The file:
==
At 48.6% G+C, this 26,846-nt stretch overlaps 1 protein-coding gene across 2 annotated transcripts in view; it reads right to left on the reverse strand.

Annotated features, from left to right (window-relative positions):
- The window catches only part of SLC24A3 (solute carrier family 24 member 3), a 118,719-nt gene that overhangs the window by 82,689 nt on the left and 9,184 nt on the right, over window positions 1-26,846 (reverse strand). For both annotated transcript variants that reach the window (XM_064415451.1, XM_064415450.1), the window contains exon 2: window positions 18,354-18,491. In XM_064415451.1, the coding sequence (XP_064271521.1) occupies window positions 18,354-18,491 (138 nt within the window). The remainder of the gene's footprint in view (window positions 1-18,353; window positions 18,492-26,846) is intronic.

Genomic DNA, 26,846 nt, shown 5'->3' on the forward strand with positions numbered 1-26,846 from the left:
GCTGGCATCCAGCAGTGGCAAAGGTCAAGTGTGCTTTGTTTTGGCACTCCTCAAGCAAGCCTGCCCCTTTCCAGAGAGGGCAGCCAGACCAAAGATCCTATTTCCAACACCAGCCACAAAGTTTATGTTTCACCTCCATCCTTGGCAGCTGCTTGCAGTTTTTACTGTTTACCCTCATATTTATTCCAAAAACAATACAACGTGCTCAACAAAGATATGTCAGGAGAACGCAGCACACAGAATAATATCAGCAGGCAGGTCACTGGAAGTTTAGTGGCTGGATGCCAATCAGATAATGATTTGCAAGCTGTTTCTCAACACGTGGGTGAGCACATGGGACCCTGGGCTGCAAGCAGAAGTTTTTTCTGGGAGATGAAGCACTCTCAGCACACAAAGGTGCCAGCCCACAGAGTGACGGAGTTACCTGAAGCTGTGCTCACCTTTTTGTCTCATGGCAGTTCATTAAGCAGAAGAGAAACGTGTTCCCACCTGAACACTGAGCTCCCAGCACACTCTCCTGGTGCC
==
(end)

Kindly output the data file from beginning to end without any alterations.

At 48.6% G+C, this 26,846-nt stretch overlaps 1 protein-coding gene across 2 annotated transcripts in view; it reads right to left on the reverse strand.

Annotated features, from left to right (window-relative positions):
- The window catches only part of SLC24A3 (solute carrier family 24 member 3), a 118,719-nt gene that overhangs the window by 82,689 nt on the left and 9,184 nt on the right, over window positions 1-26,846 (reverse strand). For both annotated transcript variants that reach the window (XM_064415451.1, XM_064415450.1), the window contains exon 2: window positions 18,354-18,491. In XM_064415451.1, the coding sequence (XP_064271521.1) occupies window positions 18,354-18,491 (138 nt within the window). The remainder of the gene's footprint in view (window positions 1-18,353; window positions 18,492-26,846) is intronic.

Genomic DNA, 26,846 nt, shown 5'->3' on the forward strand with positions numbered 1-26,846 from the left:
GCTGGCATCCAGCAGTGGCAAAGGTCAAGTGTGCTTTGTTTTGGCACTCCTCAAGCAAGCCTGCCCCTTTCCAGAGAGGGCAGCCAGACCAAAGATCCTATTTCCAACACCAGCCACAAAGTTTATGTTTCACCTCCATCCTTGGCAGCTGCTTGCAGTTTTTACTGTTTACCCTCATATTTATTCCAAAAACAATACAACGTGCTCAACAAAGATATGTCAGGAGAACGCAGCACACAGAATAATATCAGCAGGCAGGTCACTGGAAGTTTAGTGGCTGGATGCCAATCAGATAATGATTTGCAAGCTGTTTCTCAACACGTGGGTGAGCACATGGGACCCTGGGCTGCAAGCAGAAGTTTTTTCTGGGAGATGAAGCACTCTCAGCACACAAAGGTGCCAGCCCACAGAGTGACGGAGTTACCTGAAGCTGTGCTCACCTTTTTGTCTCATGGCAGTTCATTAAGCAGAAGAGAAACGTGTTCCCACCTGAACACTGAGCTCCCAGCACACTCTCCTGGTGCC